[PS] Arthur, please review the comment policy. Conformance is not optional. Note the bit on allegations of deception. Discussions of the temperature record are at "Temp record is unreliable" and offtopic on water vapour. I would ask arthur and anyone responding to show him how he has been taken in by disinformers to move the discussion there.

    I could also suggest Arthur that you actually read the science instead of the disinformaton for a bit so you dont make laughable comments which suggests scientists dont know about evaporative cooling. (eg look at the Trenberth Energy budget diagram)

  32. Arthur!  Dangit!  You almost made me ruin my keyboard.  I was taking a drink.

    No evidence.  No post.  bye bye.

  33. Arthur, did you go and investigate what they have done on the BEST project?  Yes or no?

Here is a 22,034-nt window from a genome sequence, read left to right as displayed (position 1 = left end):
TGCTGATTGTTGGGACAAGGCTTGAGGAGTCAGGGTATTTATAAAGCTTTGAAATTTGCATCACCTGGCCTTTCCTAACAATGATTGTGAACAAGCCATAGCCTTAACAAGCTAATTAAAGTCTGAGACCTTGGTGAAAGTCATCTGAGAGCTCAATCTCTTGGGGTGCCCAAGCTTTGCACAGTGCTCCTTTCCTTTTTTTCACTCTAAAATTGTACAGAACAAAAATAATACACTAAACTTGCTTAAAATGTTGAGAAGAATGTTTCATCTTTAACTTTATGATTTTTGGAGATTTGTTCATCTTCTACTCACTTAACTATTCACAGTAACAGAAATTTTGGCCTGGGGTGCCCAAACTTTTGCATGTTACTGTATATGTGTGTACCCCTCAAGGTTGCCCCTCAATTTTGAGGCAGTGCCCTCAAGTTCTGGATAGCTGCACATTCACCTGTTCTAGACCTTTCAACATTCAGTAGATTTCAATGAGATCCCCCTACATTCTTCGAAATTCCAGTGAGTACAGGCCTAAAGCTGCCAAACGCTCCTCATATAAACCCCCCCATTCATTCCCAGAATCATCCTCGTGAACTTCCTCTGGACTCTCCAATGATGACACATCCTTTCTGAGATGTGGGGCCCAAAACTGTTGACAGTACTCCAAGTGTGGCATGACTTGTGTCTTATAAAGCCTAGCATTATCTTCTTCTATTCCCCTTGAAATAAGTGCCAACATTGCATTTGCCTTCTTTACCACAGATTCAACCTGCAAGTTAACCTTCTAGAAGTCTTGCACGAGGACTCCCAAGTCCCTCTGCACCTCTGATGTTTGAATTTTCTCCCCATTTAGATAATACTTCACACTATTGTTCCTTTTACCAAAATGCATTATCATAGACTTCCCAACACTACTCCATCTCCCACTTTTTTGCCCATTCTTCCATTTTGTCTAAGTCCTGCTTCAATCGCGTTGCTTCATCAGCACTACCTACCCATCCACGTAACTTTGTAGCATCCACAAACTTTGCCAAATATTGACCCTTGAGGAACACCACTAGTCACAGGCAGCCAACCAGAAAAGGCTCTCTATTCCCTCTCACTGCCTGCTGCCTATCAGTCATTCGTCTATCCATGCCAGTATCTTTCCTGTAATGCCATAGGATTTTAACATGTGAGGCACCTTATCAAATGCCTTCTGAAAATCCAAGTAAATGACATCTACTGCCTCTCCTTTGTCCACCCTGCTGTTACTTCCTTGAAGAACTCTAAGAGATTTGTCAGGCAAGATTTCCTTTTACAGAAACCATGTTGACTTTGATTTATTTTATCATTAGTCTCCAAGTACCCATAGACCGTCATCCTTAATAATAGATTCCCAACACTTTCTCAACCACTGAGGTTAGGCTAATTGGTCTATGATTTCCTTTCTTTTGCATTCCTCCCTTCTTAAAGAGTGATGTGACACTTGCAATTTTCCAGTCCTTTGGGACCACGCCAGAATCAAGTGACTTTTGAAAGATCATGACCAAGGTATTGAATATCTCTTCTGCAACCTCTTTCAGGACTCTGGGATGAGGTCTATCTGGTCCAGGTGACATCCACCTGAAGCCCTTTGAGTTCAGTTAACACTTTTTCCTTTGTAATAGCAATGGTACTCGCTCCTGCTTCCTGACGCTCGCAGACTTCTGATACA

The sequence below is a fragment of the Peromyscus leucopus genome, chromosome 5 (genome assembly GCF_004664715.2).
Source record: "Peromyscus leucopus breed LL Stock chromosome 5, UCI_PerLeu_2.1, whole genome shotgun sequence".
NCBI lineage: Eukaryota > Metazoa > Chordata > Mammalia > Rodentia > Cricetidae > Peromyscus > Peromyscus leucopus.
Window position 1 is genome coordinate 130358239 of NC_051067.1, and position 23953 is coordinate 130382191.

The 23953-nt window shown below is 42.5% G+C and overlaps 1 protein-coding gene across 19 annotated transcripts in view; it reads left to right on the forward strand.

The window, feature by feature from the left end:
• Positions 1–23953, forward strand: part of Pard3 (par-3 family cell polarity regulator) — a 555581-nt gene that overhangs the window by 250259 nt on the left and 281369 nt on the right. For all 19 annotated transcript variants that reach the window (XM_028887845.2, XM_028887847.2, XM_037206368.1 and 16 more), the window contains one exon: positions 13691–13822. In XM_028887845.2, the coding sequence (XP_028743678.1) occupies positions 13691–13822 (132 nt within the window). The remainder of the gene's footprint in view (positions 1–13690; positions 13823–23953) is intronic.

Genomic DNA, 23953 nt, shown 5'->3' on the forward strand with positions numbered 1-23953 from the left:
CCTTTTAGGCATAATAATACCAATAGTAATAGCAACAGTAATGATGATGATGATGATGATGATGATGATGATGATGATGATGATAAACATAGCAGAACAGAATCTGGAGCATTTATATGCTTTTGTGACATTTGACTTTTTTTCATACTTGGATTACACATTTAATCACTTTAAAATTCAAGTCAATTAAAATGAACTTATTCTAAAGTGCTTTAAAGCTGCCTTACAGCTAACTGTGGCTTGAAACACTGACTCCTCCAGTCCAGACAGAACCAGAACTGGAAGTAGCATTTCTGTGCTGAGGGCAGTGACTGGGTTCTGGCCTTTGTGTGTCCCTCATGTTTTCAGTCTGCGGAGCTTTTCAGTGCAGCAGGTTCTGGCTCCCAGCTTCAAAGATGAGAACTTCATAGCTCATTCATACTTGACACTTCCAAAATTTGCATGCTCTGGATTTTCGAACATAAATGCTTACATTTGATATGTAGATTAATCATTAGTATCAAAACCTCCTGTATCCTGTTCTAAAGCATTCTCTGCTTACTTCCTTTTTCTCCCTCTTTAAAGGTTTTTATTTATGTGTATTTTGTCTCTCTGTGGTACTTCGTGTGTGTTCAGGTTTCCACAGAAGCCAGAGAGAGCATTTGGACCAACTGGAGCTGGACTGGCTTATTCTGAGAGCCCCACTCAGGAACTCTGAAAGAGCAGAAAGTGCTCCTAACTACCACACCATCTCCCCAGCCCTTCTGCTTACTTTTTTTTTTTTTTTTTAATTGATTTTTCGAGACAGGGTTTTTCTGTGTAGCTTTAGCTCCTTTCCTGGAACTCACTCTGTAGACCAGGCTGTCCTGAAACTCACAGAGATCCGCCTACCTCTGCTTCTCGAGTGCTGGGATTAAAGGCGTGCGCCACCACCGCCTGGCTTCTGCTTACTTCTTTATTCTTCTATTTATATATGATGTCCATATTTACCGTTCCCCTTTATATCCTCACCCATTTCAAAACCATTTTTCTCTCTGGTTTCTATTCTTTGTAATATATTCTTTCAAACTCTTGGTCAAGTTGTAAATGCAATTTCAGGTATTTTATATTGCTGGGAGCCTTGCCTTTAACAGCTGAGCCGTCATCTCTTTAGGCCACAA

(updated to add the link again, just in case)

  34. D Marsupial,

    TThere are many documented cases already illustrating the tampering of historical climate data on the web site “WattsUpWithThat” and other similar sites. Just because you can download data off government web sites doesn’t mean it wasn’t tampered with previously. I just go over there at “WattsUpwiththat” and read them. There was a recent posting on Reykjavik, Iceland’s data tampering. The US data is constantly being adjusted by GISS. If I downloaded data 10 years ago at one meteorological site and compared it to a download today there is a better than 50 percent change some portions of the historical time line were adjusted.